In the wake of last week's surprise snow storm and other unexpected weather emergencies, the National Oceanic and Atmospheric Administration is being criticized for its slow pace in installing new, sophisticated technology that would more accurately predict and track storm systems and tornadoes.
The storm that caught the Washington region off guard was well under way by 9:30 a.m Wednesday -- even as the National Weather Service, an arm of NOAA, was predicting "one to two inches with little additional accumulation." By day's end, the area was coping with 10 to 15 inches of snow, and the forecasters were weathering heavy criticism.
NOAA officials contend that the older forecasting equipment now in use by the Weather Service was not a factor in failing to detect the freakish storm, but acknowledge that, in general, newer technology would improve weather prediction.
The agency's current weather equipment, much of it more than 30 years old, is scheduled to be replaced by the early 1990s. Some lawmakers say it has taken years to persuade the Reagan administration to include funds for the new technology.
"NOAA's ability to provide the public with early warnings about severe storms is severely hampered by the agency's reliance on outmoded and outdated equipment and technology which dates back to the 1950s," Rep. James H. Scheuer (D-N.Y.) said yesterday.
Scheuer, who heads a House subcommittee that oversees the National Weather Service budget, complained that the agency is using antiquated equipment to try to predict life-threatening storms.
"I liken the situation to giving a professional race car driver an Edsel or a Model T and asking him to go out and win the Indy 500," said Scheuer, whose committee has had a long-running battle with NOAA over Reagan administration-imposed budget and personnel cuts.
These cuts, according to a House committee staff member, have spurred competition from private weather forecasting firms. While the government has reduced the number of daily regional forecasts, these private firms are tailoring their services to meet the specific forecasting needs of their clients.
NOAA's plans to modernize its Weather Service technology -- embraced only in the last year by the Reagan administration -- "have been a long time coming," the staff member said. "It's happening now only because we forced it to counter what the Reagan folks were doing."
Joseph Friday, deputy director of the National Weather Service, said that budget issues have no bearing on last week's storm forecast.
"It would be easy to say we have budget problems -- we all have budget problems," Friday said. "But I doubt very seriously if the budget or staffing shortages had anything to do with forecasting the situation we had last week. It was a reflection of the state of the science and the uncertainties that we have in dealing with weather phenomena."
The agency's budget has increased since it began to buy new weather equipment, he said. By the next decade, the Weather Service will have a vastly improved data analysis and communications system, combining satellite and radar readings to better localize and track storms and their effects, according to Friday.
Since 1982, the Weather Service's operations, research and facilities budget -- considered the heart of its warning and forecast activities -- has increased from about $279 million a year to about $344 million, the agency said. Its request for $389 million in fiscal 1988 is pending in Congress.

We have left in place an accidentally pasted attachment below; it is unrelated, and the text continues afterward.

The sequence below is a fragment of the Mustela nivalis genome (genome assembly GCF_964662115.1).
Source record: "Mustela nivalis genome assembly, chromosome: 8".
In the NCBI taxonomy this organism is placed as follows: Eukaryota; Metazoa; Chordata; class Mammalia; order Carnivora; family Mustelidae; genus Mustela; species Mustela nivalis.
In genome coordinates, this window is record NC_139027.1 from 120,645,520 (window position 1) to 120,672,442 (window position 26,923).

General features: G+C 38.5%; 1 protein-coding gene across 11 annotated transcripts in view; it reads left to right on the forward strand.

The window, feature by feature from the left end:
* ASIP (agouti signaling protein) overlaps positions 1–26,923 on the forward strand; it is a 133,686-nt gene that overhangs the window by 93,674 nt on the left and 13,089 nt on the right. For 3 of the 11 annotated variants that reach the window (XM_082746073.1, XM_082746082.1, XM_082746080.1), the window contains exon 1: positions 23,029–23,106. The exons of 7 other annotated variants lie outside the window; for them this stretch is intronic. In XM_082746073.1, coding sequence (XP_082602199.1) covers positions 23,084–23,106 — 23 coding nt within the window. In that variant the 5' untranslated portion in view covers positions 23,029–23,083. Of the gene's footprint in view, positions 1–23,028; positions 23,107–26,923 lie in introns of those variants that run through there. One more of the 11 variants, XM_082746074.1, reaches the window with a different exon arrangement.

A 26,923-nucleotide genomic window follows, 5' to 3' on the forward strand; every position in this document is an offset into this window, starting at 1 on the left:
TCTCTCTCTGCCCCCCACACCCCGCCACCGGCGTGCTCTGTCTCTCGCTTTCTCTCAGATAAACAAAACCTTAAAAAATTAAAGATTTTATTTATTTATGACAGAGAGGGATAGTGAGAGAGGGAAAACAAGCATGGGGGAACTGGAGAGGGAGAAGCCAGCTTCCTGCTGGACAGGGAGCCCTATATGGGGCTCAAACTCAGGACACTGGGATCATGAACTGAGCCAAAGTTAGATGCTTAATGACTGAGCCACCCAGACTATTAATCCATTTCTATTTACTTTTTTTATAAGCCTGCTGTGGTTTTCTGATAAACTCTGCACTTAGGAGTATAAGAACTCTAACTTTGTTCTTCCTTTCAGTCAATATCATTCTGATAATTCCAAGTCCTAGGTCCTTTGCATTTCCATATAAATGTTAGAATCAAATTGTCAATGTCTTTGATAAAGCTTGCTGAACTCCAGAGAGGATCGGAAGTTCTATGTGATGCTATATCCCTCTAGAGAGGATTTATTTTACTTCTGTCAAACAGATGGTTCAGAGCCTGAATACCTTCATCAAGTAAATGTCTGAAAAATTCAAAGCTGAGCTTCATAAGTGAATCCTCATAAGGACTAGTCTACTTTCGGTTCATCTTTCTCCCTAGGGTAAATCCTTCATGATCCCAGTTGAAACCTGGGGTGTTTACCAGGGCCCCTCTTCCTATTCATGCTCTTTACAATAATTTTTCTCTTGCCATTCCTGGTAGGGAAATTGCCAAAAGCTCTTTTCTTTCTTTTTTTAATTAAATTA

At the same time, according to the agency's budget office, the number of weather service employes has dropped from 5,000 six years ago to 4,800.
In cases of recent tornadoes, critics say, budget considerations that hamper forecasting can have tragic consequences.
In March 1984, for example, a series of tornadoes charged through North Carolina and South Carolina killing 59 people. A subsequent congressional hearing concluded that staff shortages in the Weather Service hampered the development of a network of tornado spotters. In addition, radar then in use -- and later modernized -- at the Raleigh-Durham airport was faulted for not detecting early signs that tornadoes might be forming.
Scheuer pointed yesterday to a new spate of tornadoes that struck Texas Sunday killing nine persons before any warning as further proof that the nation is paying a price for NOAA's footdragging on modernization.
"The tornado ripped across 50 miles and killed four people before the National Weather Service could issue its first warning," Scheuer said.
George Benton, a professor of meteorology at Johns Hopkins University and an associate administrator of NOAA during the Carter administration, said the battle to modernize the Weather Service goes back to the 1970s. But he said the service had especially suffered during the Reagan years.
Benton said he was pleased that NOAA finally won administration approval for a weather modernization program, adding that the newer technology is far superior to anything the Weather Service has now and should have been put in place much sooner.
"The Weather Service has a weather radar first produced in 1958," he said. "With the rapidly changing technology, any piece of equipment put out in 1958 is older than a Model T. Some TV stations have more modern equipment than the Weather Service."
When fully in place by the mid-1990s, the Weather Service will have what is being called Next Generation Weather Radar. In addition, the service will deploy new weather satellites and an automated ground-level system for taking weather measurements.
Staff writer Paul Hodge contributed to this report.